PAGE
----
When you hit a certain age you find that Wedding ceremonies inevitably (and often reluctantly) become part of your summer plans.
90% of the time it’ll fall smack bang in the middle of a bank holiday weekend, 60% of the time you won’t be able to bring a guest and 100% of the time you’ll have to pull an Oscar-worthy performance out of the bag to show that there’s nowhere in the whole world you’d rather be than sweating up on a rented chair watching two people say ‘I do’.
Nonetheless, weddings aren’t all bad. There’s food, alcohol and, who knows, sometimes you might genuinely be happy to get an invite.
Either way, here are a few tips to get you through the day, whatever your take on the nuptials.
DO take a decent bag
I’m not saying you should spend the night swinging your favourite Mary Poppins-esque hold-all around the dance floor, but you definitely want to take a clutch that’s big enough to hold at least two slices of cake.
One for the 10pm-mid-dancing-munchies and an emergency 2am slice to help you through the emotional elation/trauma, (usually based on your own relationship status) of having spent the whole day celebrating someone else’s love.
DON’T throw rice
Whilst rice doesn’t actually make birds explode, (you hear that, James from primary school? You were wrong about everything!) it still isn’t great for them or any other animals that might wander past looking for an uncooked snack. I suggest throwing glitter… or rocks, depending on your feelings towards the couple.
DO wear your dancing shoes
Weddings are for dancing, (preferably with one of the bride or groom’s elderly relatives if you want to be remembered as ‘the adorable one’) – and nobody likes a spoilsport who sits at the table judging everyone else’s dance moves.
That said, I’m a firm believer that, once you put your shoes on at the beginning of the night, you’ve made a solemn vow to stick with them through thick and thin until you get home. So, if you’re planning to wear new ones, make sure you break them in first with at least three sessions of dancing around your bedroom. Worst case scenario, take flats in your bag. But just know that I’m judging you for giving up.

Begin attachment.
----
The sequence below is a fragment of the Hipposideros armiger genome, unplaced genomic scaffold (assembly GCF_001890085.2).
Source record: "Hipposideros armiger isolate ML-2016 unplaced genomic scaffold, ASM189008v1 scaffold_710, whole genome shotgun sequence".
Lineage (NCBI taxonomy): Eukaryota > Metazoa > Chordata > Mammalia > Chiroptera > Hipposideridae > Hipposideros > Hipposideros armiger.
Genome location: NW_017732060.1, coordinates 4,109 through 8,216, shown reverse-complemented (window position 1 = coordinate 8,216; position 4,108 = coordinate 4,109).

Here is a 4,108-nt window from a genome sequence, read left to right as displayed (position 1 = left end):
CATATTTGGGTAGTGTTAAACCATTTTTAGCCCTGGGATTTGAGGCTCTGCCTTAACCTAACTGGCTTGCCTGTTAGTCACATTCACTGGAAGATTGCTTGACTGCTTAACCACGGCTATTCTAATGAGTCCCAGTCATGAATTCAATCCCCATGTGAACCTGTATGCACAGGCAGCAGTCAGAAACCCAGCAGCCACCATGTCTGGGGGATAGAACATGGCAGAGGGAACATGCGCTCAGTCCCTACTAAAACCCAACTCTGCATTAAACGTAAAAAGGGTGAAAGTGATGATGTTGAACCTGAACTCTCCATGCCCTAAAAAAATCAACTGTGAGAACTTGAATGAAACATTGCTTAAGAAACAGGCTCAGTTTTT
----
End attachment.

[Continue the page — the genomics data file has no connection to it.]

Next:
DON’T fight over the bouquet
There’s nothing more terrifying than a woman ready to rip the hair from her friend’s scalp just to catch a bunch of flowers. Whether you’re single or in a relationship it just looks desperate, and you’re better than that.
DO pre-empt the cash bar
Gone are the days that weddings meant an open bar where you could fill your boots, now you’re more likely to pay top-whack prices at some rented bar in a marquee. Oh, and they probably won’t take card.
If you don’t want to spend your night queuing, I suggest investing in a decent hip flask, or, I suppose, some sort of whole body-flask, if you’re really dreading the day.
DON’T get drunk and slag off the happy couple
Embarrassing stories about the bride or groom are fine – encouraged, actually. Telling random strangers how you once slept with the groom wasn’t very impressed, on the other hand, definitely isn’t.
DO eat breakfast
Between the ceremony, the never-ending photo taking and the speeches, you’ve got a long wait ahead of you before you finally smell the sweet scent of free food. Best case scenario; you might faint from hunger – worst case scenario; you’ll get life-ruiningly drunk off table-wine and end up club-necking a member of the wedding party on the dance floor by 9pm. Although it can be a good way to guarantee your place in the wedding album.
Side note: If you’re planning a wedding, then the speeches should always come after the food. Your guests will be fuller, drunker and in a much more accommodating place to listen to an hour of in-jokes.
DON’T complain about the food
It’s free, and it’s someone’s wedding. Stop being a dick.
Until next time… x